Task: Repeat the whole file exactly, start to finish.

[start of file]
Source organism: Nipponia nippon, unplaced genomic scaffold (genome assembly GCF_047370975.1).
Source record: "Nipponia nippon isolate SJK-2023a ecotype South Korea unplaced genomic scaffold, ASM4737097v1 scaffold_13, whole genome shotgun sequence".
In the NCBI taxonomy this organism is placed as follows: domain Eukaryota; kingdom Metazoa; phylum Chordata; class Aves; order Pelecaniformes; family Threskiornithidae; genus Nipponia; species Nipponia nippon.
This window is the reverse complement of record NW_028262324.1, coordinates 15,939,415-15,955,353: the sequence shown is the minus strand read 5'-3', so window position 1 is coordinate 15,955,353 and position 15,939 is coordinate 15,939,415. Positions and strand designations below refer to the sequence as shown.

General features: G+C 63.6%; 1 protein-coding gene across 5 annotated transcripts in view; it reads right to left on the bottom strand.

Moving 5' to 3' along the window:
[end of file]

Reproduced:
Source organism: Nipponia nippon, unplaced genomic scaffold (genome assembly GCF_047370975.1).
Source record: "Nipponia nippon isolate SJK-2023a ecotype South Korea unplaced genomic scaffold, ASM4737097v1 scaffold_13, whole genome shotgun sequence".
In the NCBI taxonomy this organism is placed as follows: domain Eukaryota; kingdom Metazoa; phylum Chordata; class Aves; order Pelecaniformes; family Threskiornithidae; genus Nipponia; species Nipponia nippon.
This window is the reverse complement of record NW_028262324.1, coordinates 15,939,415-15,955,353: the sequence shown is the minus strand read 5'-3', so window position 1 is coordinate 15,955,353 and position 15,939 is coordinate 15,939,415. Positions and strand designations below refer to the sequence as shown.

General features: G+C 63.6%; 1 protein-coding gene across 5 annotated transcripts in view; it reads right to left on the bottom strand.

Moving 5' to 3' along the window: